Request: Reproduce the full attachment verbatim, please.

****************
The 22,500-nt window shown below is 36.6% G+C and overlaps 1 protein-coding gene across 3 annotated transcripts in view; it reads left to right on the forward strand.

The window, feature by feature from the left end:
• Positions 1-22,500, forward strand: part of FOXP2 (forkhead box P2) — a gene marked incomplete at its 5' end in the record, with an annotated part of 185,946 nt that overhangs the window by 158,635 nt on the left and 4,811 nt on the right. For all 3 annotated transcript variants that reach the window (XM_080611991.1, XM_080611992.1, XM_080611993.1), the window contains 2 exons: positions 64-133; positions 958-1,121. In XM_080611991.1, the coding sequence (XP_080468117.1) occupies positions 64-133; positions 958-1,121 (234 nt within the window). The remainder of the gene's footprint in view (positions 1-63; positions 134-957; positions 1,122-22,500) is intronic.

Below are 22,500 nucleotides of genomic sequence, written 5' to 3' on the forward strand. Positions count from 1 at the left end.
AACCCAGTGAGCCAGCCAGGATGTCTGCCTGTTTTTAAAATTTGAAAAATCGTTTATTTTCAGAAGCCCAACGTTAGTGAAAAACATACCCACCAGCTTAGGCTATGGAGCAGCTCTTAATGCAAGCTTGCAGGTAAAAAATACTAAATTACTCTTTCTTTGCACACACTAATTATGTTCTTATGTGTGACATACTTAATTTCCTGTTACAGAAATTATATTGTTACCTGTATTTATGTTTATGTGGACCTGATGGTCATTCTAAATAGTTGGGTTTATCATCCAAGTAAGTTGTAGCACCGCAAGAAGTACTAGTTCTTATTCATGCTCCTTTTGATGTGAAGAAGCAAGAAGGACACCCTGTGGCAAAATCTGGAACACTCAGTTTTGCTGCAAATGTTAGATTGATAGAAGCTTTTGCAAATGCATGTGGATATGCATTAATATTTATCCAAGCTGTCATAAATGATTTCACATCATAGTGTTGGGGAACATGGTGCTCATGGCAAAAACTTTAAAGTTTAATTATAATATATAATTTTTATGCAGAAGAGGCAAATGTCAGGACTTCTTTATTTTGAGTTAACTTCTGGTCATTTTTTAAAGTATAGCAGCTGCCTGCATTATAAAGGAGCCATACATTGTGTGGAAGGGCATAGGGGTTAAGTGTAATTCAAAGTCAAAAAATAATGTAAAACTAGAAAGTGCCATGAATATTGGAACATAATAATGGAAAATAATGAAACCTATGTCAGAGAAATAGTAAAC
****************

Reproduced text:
The 22,500-nt window shown below is 36.6% G+C and overlaps 1 protein-coding gene across 3 annotated transcripts in view; it reads left to right on the forward strand.

The window, feature by feature from the left end:
• Positions 1-22,500, forward strand: part of FOXP2 (forkhead box P2) — a gene marked incomplete at its 5' end in the record, with an annotated part of 185,946 nt that overhangs the window by 158,635 nt on the left and 4,811 nt on the right. For all 3 annotated transcript variants that reach the window (XM_080611991.1, XM_080611992.1, XM_080611993.1), the window contains 2 exons: positions 64-133; positions 958-1,121. In XM_080611991.1, the coding sequence (XP_080468117.1) occupies positions 64-133; positions 958-1,121 (234 nt within the window). The remainder of the gene's footprint in view (positions 1-63; positions 134-957; positions 1,122-22,500) is intronic.

Below are 22,500 nucleotides of genomic sequence, written 5' to 3' on the forward strand. Positions count from 1 at the left end.
AACCCAGTGAGCCAGCCAGGATGTCTGCCTGTTTTTAAAATTTGAAAAATCGTTTATTTTCAGAAGCCCAACGTTAGTGAAAAACATACCCACCAGCTTAGGCTATGGAGCAGCTCTTAATGCAAGCTTGCAGGTAAAAAATACTAAATTACTCTTTCTTTGCACACACTAATTATGTTCTTATGTGTGACATACTTAATTTCCTGTTACAGAAATTATATTGTTACCTGTATTTATGTTTATGTGGACCTGATGGTCATTCTAAATAGTTGGGTTTATCATCCAAGTAAGTTGTAGCACCGCAAGAAGTACTAGTTCTTATTCATGCTCCTTTTGATGTGAAGAAGCAAGAAGGACACCCTGTGGCAAAATCTGGAACACTCAGTTTTGCTGCAAATGTTAGATTGATAGAAGCTTTTGCAAATGCATGTGGATATGCATTAATATTTATCCAAGCTGTCATAAATGATTTCACATCATAGTGTTGGGGAACATGGTGCTCATGGCAAAAACTTTAAAGTTTAATTATAATATATAATTTTTATGCAGAAGAGGCAAATGTCAGGACTTCTTTATTTTGAGTTAACTTCTGGTCATTTTTTAAAGTATAGCAGCTGCCTGCATTATAAAGGAGCCATACATTGTGTGGAAGGGCATAGGGGTTAAGTGTAATTCAAAGTCAAAAAATAATGTAAAACTAGAAAGTGCCATGAATATTGGAACATAATAATGGAAAATAATGAAACCTATGTCAGAGAAATAGTAAAC